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Author Topic: Amnesty International USA Afghan President Signs Law to "Legalize" Rape!  (Read 666 times)
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blackrose
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« on: Apr 01, 2009 04:49 AM »


I got this link posted by amnesty international

From the Independent:

Afghan leader accused of bid to 'legalise rape'

UN and women MPs say Karzai bowed to Islamic fundamentalists before poll

By Jerome Starkey in Kabul

Tuesday, 31 March 2009
AFP/Getty Images

Afghan women wearing burqas. Critics say President Hamid Karzai rushed through discriminatory legislation to appease fundamentalists

    * Photos enlarge

Afghanistan's President, Hamid Karzai, has signed a law which "legalises" rape, women's groups and the United Nations warn. Critics claim the president helped rush the bill through parliament in a bid to appease Islamic fundamentalists ahead of elections in August.

In a massive blow for women's rights, the new Shia Family Law negates the need for sexual consent between married couples, tacitly approves child marriage and restricts a woman's right to leave the home, according to UN papers seen by The Independent.

"It is one of the worst bills passed by the parliament this century," fumed Shinkai Karokhail, a woman MP who campaigned against the legislation. "It is totally against women's rights. This law makes women more vulnerable."
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    * US and Iran meet at Afghan conference

The law regulates personal matters like marriage, divorce, inheritance and sexual relations among Afghanistan's minority Shia community. "It's about votes," Ms Karokhail added. "Karzai is in a hurry to appease the Shia because the elections are on the way."

The provisions are reminiscent of the hardline Taliban regime, which banned women from leaving their homes without a male relative. But in a sign of Afghanistan's faltering steps towards gender equality, politicians who opposed it have been threatened.

"There are moderate views among the Shia, but unfortunately our MPs, the people who draft the laws, rely on extremists," Ms Karokhail said.

The bill lay dormant for more than a year, but in February it was rushed through parliament as President Karzai sought allies in a constitutional row over the upcoming election. Senator Humeira Namati claimed it wasn't even read out in the Upper House, let alone debated, before it was passed to the Supreme Court. "They accused me of being an unbeliever," she said.

Details of the law emerged after Mr Karzai was endorsed by Afghanistan's Supreme Court to stay in power until elections scheduled in August. Some MPs claimed President Karzai was under pressure from Iran, which maintains a close relationship with Afghanistan's Shias. The most controversial parts of the law deal explicitly with sexual relations. Article 132 requires women to obey their husband's sexual demands and stipulates that a man can expect to have sex with his wife at least "once every four nights" when travelling, unless they are ill. The law also gives men preferential inheritance rights, easier access to divorce, and priority in court.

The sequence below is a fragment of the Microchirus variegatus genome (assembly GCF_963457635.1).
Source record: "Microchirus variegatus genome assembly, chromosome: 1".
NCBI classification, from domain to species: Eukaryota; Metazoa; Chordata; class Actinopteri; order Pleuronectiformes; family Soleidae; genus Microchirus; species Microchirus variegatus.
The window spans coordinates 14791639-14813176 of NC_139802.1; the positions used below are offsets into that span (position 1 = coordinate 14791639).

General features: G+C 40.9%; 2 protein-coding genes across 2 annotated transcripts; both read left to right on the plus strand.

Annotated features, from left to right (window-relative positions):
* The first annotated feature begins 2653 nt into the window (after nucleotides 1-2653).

A report by the United Nations Development Fund for Women, Unifem, warned: "Article 132 legalises the rape of a wife by her husband".

Most of Afghanistan's Shias are ethnic Hazaras, descended from Genghis Khan's Mongol army which swept through the entire region around 700 years ago. They are Afghanistan's third largest ethnic group, and potential kingmakers, because their leaders will likely back a mainstream candidate.

Even the law's sponsors admit Mr Karzai rushed it through to win their votes. Ustad Mohammad Akbari, a prominent Shia political leader, said: "It's electioneering. Most of the Hazara people are unhappy with Mr Karzai."

A British Embassy spokesman said diplomats had raised concerns "at a senior level".

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« Reply #1 on: Apr 03, 2009 04:23 AM »

The Afghan law signed by President Karzai last month -- that essentially legalizes the rape of Shia women within marriage -- is drawing wide criticism from governments around the world who have contributed troops to the fight against the Taliban. One such example is Canada, who is describing the Afghan law as "unacceptable." According to the Canadian Press:

    Defence Minister Peter MacKay said he will use this week's NATO summit to put "direct" pressure on his Afghan counterparts to abandon the legislation.


    "That's unacceptable -- period," he said Wednesday. "We're fighting for values that include equality and women's rights. This sort of legislation won't fly."

    ...

    Canada has lost 116 soldiers and spent up to $10-billion fighting to support the Karzai government.

    Canadian officials have contacted Mr. Karzai's office and also raised their concerns with senior Afghan cabinet ministers. They say it's not yet clear what's in the law, but they're trying to find out.

As the Canada Press notes, the full details of the law remain unrevealed, and Karzai has yet to make any public statement on the matter. However, the issue has caused a stir in Afghanistan. From the BBC:

    Defenders of the law say it is an improvement on the customary laws which normally decide family matters. But critics like Member of Parliament Fawzia Koofi have accused the president of playing for votes.


    "We have elections coming up in the summer and President Karzai's dependency on these fundamentalist groups is growing - and also he wants to have the support of the extremist Shia groups."

    A separate family law for the Sunni majority is now also being drawn up. Activists fear that this too might be used to roll back Afghan women's hard-won freedoms.
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